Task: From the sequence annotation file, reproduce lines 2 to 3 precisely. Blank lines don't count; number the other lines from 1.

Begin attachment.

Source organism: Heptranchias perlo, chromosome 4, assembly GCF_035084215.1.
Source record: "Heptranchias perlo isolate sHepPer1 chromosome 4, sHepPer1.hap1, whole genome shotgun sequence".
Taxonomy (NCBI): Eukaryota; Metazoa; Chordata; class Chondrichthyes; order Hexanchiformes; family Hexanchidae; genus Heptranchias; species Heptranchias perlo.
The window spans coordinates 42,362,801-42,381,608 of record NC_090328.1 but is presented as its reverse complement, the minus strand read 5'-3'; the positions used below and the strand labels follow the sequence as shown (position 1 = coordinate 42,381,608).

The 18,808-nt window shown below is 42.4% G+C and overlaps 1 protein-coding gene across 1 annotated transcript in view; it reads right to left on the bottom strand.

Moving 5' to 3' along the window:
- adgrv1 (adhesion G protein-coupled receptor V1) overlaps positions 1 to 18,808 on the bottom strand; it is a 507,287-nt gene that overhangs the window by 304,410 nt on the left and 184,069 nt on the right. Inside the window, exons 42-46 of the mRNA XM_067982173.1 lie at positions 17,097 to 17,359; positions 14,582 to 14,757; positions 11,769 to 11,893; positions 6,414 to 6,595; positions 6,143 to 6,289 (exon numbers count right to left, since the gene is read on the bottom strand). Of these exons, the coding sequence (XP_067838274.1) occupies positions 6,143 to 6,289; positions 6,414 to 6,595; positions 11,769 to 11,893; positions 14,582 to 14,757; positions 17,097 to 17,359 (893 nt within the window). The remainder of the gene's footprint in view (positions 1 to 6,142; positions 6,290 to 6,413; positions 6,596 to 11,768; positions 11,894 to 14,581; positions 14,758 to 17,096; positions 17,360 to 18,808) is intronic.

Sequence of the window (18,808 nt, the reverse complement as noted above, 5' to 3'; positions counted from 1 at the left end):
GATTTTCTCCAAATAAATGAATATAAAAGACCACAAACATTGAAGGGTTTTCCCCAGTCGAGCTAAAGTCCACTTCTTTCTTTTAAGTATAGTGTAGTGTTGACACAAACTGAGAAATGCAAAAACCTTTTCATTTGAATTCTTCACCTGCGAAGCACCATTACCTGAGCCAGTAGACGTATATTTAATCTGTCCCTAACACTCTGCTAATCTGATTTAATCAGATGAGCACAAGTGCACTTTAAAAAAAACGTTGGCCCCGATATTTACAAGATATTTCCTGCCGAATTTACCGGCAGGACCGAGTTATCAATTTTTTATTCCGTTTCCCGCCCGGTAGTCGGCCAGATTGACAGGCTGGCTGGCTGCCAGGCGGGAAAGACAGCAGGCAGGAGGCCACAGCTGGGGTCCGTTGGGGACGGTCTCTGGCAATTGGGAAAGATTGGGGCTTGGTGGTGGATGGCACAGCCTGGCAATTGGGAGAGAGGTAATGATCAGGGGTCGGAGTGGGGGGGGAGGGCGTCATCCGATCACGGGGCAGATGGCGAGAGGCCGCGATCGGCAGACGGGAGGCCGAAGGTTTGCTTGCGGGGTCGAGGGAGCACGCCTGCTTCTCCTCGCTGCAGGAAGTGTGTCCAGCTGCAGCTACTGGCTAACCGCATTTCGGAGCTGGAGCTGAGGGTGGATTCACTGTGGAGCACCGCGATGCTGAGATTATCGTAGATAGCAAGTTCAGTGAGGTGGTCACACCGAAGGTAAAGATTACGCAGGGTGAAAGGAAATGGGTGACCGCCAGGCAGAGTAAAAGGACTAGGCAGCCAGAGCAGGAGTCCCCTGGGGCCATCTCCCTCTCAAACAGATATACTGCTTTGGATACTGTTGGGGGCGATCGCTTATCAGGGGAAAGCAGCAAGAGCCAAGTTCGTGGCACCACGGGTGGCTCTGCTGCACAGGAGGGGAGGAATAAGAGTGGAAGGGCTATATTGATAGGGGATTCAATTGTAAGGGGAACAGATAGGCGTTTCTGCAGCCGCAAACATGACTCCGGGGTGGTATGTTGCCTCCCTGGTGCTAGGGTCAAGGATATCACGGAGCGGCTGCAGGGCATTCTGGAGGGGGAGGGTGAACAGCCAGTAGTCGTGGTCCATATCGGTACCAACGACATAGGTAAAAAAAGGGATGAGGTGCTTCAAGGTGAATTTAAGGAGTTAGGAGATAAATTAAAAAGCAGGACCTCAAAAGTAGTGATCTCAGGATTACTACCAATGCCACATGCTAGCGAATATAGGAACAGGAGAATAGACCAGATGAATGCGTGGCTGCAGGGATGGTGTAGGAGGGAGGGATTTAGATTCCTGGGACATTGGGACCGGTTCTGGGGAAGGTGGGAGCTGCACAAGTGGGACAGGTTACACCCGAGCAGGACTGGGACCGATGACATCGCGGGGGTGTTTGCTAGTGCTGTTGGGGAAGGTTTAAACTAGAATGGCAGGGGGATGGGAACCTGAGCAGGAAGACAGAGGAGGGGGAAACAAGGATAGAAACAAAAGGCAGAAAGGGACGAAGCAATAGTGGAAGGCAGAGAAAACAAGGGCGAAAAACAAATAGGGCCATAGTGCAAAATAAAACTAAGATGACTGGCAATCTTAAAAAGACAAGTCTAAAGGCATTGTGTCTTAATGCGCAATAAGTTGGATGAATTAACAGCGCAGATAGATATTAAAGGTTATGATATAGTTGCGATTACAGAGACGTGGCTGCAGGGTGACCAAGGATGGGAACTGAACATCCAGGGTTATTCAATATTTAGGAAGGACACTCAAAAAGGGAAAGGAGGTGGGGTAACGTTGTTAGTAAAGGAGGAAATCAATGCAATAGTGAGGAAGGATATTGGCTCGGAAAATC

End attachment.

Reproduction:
Source record: "Heptranchias perlo isolate sHepPer1 chromosome 4, sHepPer1.hap1, whole genome shotgun sequence".
Taxonomy (NCBI): Eukaryota; Metazoa; Chordata; class Chondrichthyes; order Hexanchiformes; family Hexanchidae; genus Heptranchias; species Heptranchias perlo.